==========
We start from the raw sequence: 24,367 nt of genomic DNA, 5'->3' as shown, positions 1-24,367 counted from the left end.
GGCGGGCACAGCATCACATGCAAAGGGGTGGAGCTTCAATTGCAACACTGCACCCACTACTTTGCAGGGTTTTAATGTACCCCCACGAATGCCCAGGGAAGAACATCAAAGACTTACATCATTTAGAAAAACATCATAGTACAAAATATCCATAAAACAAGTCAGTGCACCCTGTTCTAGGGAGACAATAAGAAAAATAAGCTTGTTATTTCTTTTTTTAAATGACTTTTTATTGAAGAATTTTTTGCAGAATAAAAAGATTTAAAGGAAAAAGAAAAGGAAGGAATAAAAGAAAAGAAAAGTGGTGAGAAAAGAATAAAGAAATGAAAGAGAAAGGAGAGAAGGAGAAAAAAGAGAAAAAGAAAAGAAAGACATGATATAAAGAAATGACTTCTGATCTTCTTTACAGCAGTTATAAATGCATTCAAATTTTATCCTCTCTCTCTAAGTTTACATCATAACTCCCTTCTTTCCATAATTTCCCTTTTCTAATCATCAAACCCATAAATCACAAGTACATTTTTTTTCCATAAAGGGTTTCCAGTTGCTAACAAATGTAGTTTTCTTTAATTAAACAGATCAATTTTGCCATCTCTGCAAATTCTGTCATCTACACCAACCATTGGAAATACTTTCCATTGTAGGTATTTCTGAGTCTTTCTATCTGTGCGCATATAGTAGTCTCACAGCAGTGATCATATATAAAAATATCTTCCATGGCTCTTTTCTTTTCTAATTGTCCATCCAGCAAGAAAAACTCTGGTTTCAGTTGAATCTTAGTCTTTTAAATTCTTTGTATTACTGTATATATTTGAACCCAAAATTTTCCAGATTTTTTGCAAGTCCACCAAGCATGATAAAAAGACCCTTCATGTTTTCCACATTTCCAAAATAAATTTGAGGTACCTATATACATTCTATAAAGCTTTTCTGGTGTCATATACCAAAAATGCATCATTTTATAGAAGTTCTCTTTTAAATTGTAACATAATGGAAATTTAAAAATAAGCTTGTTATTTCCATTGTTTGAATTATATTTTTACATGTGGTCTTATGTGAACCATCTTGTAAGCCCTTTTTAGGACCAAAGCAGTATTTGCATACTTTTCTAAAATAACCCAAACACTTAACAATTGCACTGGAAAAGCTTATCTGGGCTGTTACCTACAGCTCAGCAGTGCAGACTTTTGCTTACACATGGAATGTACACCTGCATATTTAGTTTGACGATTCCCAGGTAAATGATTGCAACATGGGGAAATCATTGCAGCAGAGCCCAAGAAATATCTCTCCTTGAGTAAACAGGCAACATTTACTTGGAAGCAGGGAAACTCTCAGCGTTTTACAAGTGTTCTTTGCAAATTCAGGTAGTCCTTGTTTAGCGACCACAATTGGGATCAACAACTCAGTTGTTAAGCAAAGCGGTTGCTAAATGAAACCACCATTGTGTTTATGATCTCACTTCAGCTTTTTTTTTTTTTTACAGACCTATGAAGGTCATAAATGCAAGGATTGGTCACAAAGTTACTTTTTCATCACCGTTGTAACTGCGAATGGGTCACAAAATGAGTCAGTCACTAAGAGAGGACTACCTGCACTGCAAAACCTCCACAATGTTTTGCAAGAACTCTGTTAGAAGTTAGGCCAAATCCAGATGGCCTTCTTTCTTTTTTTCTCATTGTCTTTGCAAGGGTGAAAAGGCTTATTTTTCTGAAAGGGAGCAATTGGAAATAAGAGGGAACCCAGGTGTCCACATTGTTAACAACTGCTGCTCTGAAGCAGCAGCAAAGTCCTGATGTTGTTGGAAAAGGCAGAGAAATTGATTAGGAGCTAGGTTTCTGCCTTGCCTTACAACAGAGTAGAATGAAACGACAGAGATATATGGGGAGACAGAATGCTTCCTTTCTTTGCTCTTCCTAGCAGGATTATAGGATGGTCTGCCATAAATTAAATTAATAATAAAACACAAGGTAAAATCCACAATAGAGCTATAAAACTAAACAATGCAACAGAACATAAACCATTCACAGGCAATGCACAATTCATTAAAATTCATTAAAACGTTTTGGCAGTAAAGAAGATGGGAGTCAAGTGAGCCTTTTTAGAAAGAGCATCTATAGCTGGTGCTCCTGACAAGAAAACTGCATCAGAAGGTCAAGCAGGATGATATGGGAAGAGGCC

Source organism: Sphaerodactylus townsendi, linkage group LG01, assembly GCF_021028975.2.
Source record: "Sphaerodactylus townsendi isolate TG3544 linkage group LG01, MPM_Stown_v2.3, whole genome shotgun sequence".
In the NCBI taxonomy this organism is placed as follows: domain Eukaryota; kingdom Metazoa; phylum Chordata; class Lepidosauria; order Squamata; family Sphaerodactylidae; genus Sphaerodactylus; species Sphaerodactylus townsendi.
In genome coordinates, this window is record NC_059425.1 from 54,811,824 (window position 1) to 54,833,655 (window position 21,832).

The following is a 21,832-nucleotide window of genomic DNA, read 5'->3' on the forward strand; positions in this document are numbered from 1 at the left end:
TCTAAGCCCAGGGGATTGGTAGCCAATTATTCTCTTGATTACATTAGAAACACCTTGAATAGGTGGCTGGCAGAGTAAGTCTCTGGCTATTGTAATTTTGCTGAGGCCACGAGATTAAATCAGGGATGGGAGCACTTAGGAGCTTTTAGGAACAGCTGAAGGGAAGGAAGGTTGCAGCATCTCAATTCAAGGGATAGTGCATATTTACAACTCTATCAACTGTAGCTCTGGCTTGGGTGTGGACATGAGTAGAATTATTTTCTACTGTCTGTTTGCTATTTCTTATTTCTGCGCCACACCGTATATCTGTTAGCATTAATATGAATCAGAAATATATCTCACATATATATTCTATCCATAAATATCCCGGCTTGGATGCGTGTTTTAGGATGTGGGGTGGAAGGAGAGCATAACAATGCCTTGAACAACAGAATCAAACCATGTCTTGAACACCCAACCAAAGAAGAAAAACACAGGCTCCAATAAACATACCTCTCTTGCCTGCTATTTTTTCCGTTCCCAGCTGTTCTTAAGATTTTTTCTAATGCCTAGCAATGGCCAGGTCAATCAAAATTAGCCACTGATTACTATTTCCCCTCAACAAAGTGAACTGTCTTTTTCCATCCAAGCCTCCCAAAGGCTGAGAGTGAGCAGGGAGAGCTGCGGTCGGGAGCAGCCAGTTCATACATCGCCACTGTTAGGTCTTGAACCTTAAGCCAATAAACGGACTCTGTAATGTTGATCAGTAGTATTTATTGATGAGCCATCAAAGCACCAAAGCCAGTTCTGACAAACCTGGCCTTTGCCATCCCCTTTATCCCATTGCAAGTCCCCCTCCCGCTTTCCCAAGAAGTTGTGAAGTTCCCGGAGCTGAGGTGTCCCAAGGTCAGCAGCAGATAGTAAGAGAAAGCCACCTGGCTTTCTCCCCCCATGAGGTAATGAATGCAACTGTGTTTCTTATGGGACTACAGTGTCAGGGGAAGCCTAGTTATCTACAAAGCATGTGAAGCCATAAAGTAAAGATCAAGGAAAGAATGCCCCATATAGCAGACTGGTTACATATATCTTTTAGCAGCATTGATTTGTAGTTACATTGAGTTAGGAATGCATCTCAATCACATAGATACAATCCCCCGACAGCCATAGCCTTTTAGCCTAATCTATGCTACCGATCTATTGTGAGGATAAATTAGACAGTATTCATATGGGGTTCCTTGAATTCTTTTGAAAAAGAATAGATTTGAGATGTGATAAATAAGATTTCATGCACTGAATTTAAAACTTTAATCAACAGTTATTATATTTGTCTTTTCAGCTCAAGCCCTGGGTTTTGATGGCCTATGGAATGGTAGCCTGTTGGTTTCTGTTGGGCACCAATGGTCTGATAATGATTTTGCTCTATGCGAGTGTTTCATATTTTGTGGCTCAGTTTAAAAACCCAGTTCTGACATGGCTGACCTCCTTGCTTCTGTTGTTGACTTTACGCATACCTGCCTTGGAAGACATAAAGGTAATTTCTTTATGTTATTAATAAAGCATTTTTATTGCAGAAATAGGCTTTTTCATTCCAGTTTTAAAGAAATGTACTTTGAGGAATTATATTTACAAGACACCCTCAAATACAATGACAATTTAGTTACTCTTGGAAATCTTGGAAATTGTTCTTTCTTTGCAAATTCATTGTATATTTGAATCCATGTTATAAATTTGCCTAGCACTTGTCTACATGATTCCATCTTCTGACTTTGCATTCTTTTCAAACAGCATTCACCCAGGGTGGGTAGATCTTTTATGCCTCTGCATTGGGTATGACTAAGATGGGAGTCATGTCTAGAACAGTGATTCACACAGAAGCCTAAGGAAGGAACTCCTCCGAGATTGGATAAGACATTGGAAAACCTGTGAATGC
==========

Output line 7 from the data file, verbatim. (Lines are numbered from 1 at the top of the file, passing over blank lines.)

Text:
The following is a 21,832-nucleotide window of genomic DNA, read 5'->3' on the forward strand; positions in this document are numbered from 1 at the left end: